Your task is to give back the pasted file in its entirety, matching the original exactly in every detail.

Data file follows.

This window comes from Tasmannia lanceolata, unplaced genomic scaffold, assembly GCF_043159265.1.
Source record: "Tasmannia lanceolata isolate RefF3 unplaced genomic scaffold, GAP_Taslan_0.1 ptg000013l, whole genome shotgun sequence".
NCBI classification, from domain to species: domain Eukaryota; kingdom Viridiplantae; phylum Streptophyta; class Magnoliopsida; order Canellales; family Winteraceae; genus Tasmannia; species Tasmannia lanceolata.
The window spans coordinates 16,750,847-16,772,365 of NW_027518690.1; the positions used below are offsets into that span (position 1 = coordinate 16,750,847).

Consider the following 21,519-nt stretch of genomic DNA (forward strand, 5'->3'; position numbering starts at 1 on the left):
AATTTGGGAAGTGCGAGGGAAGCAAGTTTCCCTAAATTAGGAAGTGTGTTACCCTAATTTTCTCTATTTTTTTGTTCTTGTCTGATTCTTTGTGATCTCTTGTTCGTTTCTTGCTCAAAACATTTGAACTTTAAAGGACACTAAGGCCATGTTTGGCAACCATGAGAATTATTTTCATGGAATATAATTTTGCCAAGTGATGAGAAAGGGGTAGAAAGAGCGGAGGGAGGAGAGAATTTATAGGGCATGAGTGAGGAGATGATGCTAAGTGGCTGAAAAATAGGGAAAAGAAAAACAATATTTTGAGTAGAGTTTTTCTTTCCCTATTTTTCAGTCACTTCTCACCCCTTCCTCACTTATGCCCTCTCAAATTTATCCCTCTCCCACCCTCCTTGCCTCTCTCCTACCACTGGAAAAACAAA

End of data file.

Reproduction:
This window comes from Tasmannia lanceolata, unplaced genomic scaffold, assembly GCF_043159265.1.
Source record: "Tasmannia lanceolata isolate RefF3 unplaced genomic scaffold, GAP_Taslan_0.1 ptg000013l, whole genome shotgun sequence".
NCBI classification, from domain to species: domain Eukaryota; kingdom Viridiplantae; phylum Streptophyta; class Magnoliopsida; order Canellales; family Winteraceae; genus Tasmannia; species Tasmannia lanceolata.
The window spans coordinates 16,750,847-16,772,365 of NW_027518690.1; the positions used below are offsets into that span (position 1 = coordinate 16,750,847).

Consider the following 21,519-nt stretch of genomic DNA (forward strand, 5'->3'; position numbering starts at 1 on the left):
AATTTGGGAAGTGCGAGGGAAGCAAGTTTCCCTAAATTAGGAAGTGTGTTACCCTAATTTTCTCTATTTTTTTGTTCTTGTCTGATTCTTTGTGATCTCTTGTTCGTTTCTTGCTCAAAACATTTGAACTTTAAAGGACACTAAGGCCATGTTTGGCAACCATGAGAATTATTTTCATGGAATATAATTTTGCCAAGTGATGAGAAAGGGGTAGAAAGAGCGGAGGGAGGAGAGAATTTATAGGGCATGAGTGAGGAGATGATGCTAAGTGGCTGAAAAATAGGGAAAAGAAAAACAATATTTTGAGTAGAGTTTTTCTTTCCCTATTTTTCAGTCACTTCTCACCCCTTCCTCACTTATGCCCTCTCAAATTTATCCCTCTCCCACCCTCCTTGCCTCTCTCCTACCACTGGAAAAACAAA